Meniscus Tear Symptoms, Prevention, and Treatment

Knee pain
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A meniscus tear is one of the most frequently occurring cartilage injuries of the knee. The meniscus is a cartilage in your knee that helps the knee function smoothly, provide cushioning and shock absorption, improve your weight distribution, and stabilizes the joint.


Symptoms of a meniscus tear include pain in the knee, swelling, a popping sensation during the injury, knee stiffness (especially after sitting), a tendency for your knee to get "stuck" or lock up, and difficulty bending and straightening that leg.


Meniscus tears can happen when a person changes direction suddenly while running. Although they're more common in athletes who play contact sports, meniscus tears can happen to runners. In runners, the meniscus is often injured by a twisting motion or a blow to the side of the knee. Older athletes are more at risk since the meniscus weakens with age. Runners more commonly injure the medial meniscus (central meniscus attached to the tibia or shinbone) rather than the lateral meniscus (on the side of the knee).


Make sure you're wearing the correct running shoes for your foot and running style, since wearing the wrong type of shoes may may you more prone to falling or twisting your knee. Do exercises to strengthen the muscles that support and stabilize the knee, so you can make your knees more injury-resistant.


Treatment for meniscal tears depends on the size and location of the tear.

If your knee is not locking up, is stable, and the symptoms go away, you may not need surgery. Sometimes small tears heal on their own with the proper treatment.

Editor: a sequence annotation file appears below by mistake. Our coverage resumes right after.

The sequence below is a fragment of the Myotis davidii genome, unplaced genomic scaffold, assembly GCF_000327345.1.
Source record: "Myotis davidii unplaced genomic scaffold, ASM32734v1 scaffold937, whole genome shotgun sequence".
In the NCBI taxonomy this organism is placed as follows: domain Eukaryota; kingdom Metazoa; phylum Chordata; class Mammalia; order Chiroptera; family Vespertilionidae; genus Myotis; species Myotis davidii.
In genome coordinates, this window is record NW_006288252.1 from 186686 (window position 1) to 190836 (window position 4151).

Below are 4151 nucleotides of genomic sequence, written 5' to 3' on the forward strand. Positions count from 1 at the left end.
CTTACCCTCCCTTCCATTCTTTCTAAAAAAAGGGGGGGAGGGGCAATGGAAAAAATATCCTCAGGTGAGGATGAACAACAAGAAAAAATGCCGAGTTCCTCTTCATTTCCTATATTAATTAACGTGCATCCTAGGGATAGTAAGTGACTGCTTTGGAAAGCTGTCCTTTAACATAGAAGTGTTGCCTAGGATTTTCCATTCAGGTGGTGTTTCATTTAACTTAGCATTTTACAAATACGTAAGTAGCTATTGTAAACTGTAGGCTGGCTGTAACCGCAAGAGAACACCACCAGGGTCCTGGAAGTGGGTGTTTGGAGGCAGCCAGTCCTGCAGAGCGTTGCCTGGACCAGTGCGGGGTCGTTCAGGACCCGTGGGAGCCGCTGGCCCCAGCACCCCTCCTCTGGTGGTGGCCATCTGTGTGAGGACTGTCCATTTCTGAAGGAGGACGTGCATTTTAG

Your doctor will definitely prescribe rest (no impact activities) and icing your knee to reduce pain and swelling. Ice your knee for 15-20 minutes every 3-4 hours for 2-3 days or until the pain and swelling is gone.

You can also follow the other steps in R.I.C.E. treatment by compressing your knee with an elastic bandage or a neoprene type sleeve on your knee to control swelling and elevating it with a pillow under your heel.

Your doctor may also prescribe anti-inflammatory medication and give you stretching and strengthening exercises to do.

If a tear is large, unstable, or causing locking symptoms, you may need surgery to either repair or remove unstable edges. The procedure is usually pretty simple, and you can often go home the same day. You may need some physical therapy and to wear a brace afterward for protection if a surgery is done.

Sources:, "Knee Injury and Meniscus Tear, accessed 9/15, "Meniscus Tear - Overview", accessed 9/15

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